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Habitat solar house under way
Volunteers participate in the the first nail ceremony Saturday for the Lingo family’s Habitat for Humanity. The home will be the first Habitat house in Georgia to use solar power. - photo by Autumn Vetter

Skies may have been dreary during the ceremony to kick off construction, but the sun will eventually help lower energy bills.

Habitat for Humanity-North Central Georgia held a first nail ceremony and began work Saturday on a new home for Melonie Lingo and her two teenage children, Madie, 16, and Luke, 14.

The home, which is going up off Union Hill Road in south Forsyth, will be the first Habitat house in Georgia to use solar power.

That’s thanks to a partnership with Siemens, the project’s primary sponsor.

The company, which has a division on McFarland Parkway, also in south Forsyth, plans to contribute $100,000 toward construction, as well as volunteer labor and solar microinverter technology.

Doug Keith, president of Siemens’ drive technologies, said the project is special to the company.

"We’re very pleased to sponsor this home," he said. "We’re very proud to provide the Lingo family with solar technology."

He said the technology is a "perfect fit" for residential buildings.

"[The Lingos] will be able to save hundreds of dollars each year on their power bills," he said.

The family was joined by more than 50 volunteers Saturday as they began work on the new home, which will be two stories and about 1,300 square feet.

"This is the day that the Lord had made and I will rejoice and be glad in it," said Lingo during the first nail ceremony. "We’re so thankful to our heavenly father and all the volunteers. What a journey this is going be."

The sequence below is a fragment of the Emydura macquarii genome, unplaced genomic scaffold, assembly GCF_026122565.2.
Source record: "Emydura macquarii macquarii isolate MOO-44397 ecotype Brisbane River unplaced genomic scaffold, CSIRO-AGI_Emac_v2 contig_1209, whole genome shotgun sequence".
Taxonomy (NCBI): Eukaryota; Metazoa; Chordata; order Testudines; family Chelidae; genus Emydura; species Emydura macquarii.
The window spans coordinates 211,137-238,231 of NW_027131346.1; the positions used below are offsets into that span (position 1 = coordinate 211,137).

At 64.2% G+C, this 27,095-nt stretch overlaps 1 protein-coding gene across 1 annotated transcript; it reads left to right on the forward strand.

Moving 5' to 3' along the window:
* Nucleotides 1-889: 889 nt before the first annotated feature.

Mary Lamond, Forsyth County director of Habitat, said Lingo and her children had "overcome a lot of heartache and obstacles in life."

"It’s not often that you meet someone and from the first moment know they’re something very special," Lamond said of Lingo. "She’s a very courageous and strong woman."

Lingo, who works two jobs as a school bus driver and office assistant, said she never imagined she would someday own a home with solar power.

"It should be a huge money-saver for us," she said.

Lamond called the building of the solar-powered home "an historic event."

"This is a first for Habitat in Georgia and our first time partnering with Siemens," she said.

It’s also historic for the Lingo family, who has been renting a house from a friend.

"That house is in need of a lot of upgrades," Lingo said. "The conditions aren’t ideal."

The new Lingo home is one of 15 Habitat’s North-Central Georgia chapter is planning this year.

Russ Hayes, CEO of the division, said some 222 homes have been built in Forsyth, north Fulton, Cherokee and Dawson counties since the organization was founded in 1995.

All Habitat home recipients pay for their houses through low-interest mortgages.

They also must complete at least 300 hours of "sweat equity" by working on their homes and homes for other Habitat recipients.

The Lingo home is scheduled to be finished in April.